Based on this, two specific proposals are made - one where the Year 10 onwards level is based on current renewal fee levels for FOUR European countries (TOP 4 level) and one where the Year 10 onwards level is based on current renewal fee levels for FIVE European countries (TOP 5 level) but with a reduction for certain categories of patentees, namely SMEs, natural persons, non-profit organisations, universities and public research organisations.

The TOP 4 level renewal fees would be as follows:
2nd year: EUR 350
3rd year: EUR 465
4th year: EUR 580
5th year: EUR 810
6th year: EUR 855
7th year: EUR 900
8th year: EUR 970
9th year: EUR 1 020
10th year: EUR 1 175
11th year: EUR 1 460
12th year: EUR 1 775
13th year: EUR 2 105
14th year: EUR 2 455
15th year: EUR 2 830
16th year: EUR 3 240
17th year: EUR 3 640
18th year: EUR 4 055
19th year: EUR 4 455
20th year: EUR 4 855
Over 20 years, that adds up to EUR 37 995.

The TOP 5 proposal involves a 25% reduction for the entities mentioned above in respect of years 2 to 10 only.  The proposed fees are as follows with the fee reduction in brackets:
2nd year: EUR 350 (EUR 262.50)
3rd year: EUR 465 (EUR 348.75)
4th year: EUR 580 (EUR 435.00)
5th year: EUR 810 (EUR 607.50)
6th year: EUR 880 (EUR 660.00)
7th year: EUR 950 (EUR 712.50)
8th year: EUR 1 110 (EUR 832.50)
9th year: EUR 1 260 (EUR 945.00)
10th year: EUR 1 475 (EUR 1 106.25)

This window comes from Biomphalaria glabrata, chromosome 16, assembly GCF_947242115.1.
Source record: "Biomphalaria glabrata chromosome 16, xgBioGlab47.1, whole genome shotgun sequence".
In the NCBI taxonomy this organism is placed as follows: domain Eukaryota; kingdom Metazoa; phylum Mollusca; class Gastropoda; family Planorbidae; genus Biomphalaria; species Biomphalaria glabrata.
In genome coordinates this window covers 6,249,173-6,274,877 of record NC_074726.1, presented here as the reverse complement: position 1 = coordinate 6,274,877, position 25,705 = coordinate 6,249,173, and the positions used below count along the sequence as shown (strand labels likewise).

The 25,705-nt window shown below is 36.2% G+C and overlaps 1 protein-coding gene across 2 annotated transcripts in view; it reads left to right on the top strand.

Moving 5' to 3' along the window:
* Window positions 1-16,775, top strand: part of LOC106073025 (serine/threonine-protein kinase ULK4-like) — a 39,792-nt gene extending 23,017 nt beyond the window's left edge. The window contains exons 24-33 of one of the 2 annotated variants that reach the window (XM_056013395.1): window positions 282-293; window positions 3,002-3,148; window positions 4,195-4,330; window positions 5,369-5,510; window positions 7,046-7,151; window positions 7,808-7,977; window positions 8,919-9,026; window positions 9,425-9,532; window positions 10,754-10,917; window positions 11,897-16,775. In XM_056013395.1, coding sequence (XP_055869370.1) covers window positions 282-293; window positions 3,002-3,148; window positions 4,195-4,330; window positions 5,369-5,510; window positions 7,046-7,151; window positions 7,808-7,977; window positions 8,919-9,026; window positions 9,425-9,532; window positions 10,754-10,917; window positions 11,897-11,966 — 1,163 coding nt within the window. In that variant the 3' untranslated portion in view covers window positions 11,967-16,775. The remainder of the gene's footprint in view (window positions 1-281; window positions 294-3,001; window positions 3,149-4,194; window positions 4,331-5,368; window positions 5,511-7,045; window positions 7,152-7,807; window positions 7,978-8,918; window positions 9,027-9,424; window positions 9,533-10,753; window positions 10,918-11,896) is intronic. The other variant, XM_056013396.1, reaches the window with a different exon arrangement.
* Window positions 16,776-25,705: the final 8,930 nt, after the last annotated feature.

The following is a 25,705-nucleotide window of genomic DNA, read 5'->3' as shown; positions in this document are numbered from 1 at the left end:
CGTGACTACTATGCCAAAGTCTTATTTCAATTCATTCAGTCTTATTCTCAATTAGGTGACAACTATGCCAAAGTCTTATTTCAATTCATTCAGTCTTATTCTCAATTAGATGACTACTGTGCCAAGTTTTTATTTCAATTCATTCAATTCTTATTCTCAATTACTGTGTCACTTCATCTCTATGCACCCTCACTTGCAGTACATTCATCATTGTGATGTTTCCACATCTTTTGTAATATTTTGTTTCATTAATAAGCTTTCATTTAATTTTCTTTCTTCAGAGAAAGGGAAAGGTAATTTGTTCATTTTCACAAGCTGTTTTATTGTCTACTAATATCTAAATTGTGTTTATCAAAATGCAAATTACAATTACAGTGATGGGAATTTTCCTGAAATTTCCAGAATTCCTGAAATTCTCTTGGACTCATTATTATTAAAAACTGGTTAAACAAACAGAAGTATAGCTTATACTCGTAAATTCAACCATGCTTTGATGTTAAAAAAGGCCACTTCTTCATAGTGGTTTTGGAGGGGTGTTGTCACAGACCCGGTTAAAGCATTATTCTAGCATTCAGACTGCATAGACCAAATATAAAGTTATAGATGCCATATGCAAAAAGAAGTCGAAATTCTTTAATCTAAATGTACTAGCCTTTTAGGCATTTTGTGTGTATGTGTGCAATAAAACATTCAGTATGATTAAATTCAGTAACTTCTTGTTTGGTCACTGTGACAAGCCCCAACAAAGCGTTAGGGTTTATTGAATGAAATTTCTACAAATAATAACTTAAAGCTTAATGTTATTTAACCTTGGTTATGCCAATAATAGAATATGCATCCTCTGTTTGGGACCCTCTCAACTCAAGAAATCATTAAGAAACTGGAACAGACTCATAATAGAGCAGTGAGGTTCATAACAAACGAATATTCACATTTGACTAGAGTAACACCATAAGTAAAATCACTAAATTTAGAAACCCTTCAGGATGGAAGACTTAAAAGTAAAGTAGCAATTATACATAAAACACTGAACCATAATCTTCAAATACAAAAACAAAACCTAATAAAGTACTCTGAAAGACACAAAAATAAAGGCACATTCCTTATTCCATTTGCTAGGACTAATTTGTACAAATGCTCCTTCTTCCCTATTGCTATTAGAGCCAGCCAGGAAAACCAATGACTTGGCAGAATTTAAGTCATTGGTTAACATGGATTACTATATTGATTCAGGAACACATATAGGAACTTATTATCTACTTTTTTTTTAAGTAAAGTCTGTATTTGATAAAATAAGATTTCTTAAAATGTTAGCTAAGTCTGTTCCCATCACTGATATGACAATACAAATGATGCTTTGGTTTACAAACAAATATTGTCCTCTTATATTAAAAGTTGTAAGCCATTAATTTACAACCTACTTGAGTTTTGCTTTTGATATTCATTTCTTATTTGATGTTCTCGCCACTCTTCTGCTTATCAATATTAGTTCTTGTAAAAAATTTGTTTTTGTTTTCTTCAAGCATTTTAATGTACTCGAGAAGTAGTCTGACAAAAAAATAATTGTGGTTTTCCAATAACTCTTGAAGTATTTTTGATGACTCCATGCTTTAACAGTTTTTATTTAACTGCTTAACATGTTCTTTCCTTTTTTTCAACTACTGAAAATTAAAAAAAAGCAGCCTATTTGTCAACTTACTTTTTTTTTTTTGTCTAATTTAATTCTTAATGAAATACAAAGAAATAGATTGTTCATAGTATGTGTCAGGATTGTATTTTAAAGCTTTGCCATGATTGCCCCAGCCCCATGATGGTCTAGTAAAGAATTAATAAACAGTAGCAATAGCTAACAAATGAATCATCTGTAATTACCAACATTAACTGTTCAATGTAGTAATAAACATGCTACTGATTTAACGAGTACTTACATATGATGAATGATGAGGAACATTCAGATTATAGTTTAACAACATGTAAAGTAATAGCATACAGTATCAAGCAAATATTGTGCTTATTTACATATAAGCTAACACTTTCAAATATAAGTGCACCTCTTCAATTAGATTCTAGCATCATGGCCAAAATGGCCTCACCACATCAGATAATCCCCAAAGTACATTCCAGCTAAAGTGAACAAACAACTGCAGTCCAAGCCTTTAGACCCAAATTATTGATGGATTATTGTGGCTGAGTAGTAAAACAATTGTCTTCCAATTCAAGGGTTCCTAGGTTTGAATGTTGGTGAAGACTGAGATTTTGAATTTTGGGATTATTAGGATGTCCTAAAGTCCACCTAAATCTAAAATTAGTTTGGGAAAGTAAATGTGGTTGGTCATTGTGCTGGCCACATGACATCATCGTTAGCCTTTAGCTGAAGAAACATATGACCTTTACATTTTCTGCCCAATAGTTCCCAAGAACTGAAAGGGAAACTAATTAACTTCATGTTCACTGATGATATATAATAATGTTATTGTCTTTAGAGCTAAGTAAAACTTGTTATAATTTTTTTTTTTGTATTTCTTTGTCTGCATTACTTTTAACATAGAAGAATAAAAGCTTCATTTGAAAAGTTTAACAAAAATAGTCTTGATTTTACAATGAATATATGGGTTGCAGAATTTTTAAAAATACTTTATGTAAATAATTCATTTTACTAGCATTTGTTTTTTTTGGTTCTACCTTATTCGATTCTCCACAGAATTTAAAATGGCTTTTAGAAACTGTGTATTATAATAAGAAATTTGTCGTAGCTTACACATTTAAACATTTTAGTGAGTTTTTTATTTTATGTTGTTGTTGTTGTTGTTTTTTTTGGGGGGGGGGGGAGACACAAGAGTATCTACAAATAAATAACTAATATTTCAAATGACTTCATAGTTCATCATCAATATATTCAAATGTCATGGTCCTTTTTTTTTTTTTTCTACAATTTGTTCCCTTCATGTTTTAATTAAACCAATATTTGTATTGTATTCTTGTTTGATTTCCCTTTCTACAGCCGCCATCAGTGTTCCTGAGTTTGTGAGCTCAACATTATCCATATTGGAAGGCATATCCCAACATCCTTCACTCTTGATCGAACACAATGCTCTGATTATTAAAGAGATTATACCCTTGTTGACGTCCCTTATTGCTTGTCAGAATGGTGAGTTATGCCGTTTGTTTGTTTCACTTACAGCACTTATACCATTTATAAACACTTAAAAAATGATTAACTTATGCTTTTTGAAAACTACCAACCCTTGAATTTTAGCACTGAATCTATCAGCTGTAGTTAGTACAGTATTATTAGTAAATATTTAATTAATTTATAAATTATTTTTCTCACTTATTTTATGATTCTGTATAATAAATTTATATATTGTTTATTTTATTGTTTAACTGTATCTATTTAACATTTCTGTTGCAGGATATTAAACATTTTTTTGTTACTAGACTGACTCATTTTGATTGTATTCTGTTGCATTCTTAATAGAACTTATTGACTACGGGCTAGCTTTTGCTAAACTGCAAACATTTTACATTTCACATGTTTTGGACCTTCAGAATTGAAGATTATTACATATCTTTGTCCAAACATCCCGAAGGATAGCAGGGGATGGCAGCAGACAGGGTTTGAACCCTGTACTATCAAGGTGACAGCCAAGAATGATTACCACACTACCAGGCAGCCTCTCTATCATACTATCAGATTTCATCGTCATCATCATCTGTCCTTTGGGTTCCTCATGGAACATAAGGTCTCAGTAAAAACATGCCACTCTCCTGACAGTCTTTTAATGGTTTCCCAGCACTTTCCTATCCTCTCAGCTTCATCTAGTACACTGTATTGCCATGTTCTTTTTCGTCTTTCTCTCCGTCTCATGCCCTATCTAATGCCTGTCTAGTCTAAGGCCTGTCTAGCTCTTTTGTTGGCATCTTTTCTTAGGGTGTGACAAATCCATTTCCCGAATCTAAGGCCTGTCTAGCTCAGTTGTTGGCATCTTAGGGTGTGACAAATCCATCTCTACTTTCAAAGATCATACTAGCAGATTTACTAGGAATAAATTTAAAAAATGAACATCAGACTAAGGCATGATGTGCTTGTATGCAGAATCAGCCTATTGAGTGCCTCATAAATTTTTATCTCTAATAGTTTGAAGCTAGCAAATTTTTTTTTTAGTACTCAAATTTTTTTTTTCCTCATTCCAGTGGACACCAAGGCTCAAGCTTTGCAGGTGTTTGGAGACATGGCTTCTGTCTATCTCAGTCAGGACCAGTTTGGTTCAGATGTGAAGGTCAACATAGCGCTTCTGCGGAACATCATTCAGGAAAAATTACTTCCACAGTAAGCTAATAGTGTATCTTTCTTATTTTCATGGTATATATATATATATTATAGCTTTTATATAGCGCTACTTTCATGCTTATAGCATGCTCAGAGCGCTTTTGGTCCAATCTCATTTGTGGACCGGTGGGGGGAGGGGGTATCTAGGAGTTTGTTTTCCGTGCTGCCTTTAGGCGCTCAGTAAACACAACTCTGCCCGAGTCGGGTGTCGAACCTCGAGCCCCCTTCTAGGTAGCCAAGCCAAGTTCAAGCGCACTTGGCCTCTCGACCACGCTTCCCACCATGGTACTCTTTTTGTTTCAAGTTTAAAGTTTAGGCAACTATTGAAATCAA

11th year: EUR 1 790
12th year: EUR 2 140
13th year: EUR 2 510
14th year: EUR 2 895
15th year: EUR 3 300
16th year: EUR 3 740
17th year: EUR 4 175
18th year: EUR 4 630
19th year: EUR 5 065
20th year: EUR 5 500
Over 20 years, that adds up to EUR 43 625 and EUR 41 655 for the normal and reduced level respectively.

This helpful Table annexed to the document as Annex 2 compares the "Top 4" and "Top 5" proposal with the current EPO internal fees for pending applications, and the national renewal fees for 25 member states (which of course are much higher).
Renewal fees Table
This is far from a bargain and, Merpel understands, will result in costs higher than validating in UK, France and Germany (all London agreement countries where no translation is necessary).  Therefore one can envisage the situation where for users who currently validate in a small number of countries, the Unitary Patent is not attractive because it is no cheaper, while for users who validate in a large number of countries, the Unitary Patent will be very much cheaper but they may not wish to risk consigning their valuable patents to an untested system where the whole of the European rights could be lost in a single revocation action.

Merpel suspects that users were hoping for a Top 3 level or lower; Top 4 being the lowest envisaged will be a disappointment.  But the dictum, enigmatic as it was, is correct - "higher than many would hope, but lower than some might fear".

11 comments:

Anonymous said...

ADogAmongstCats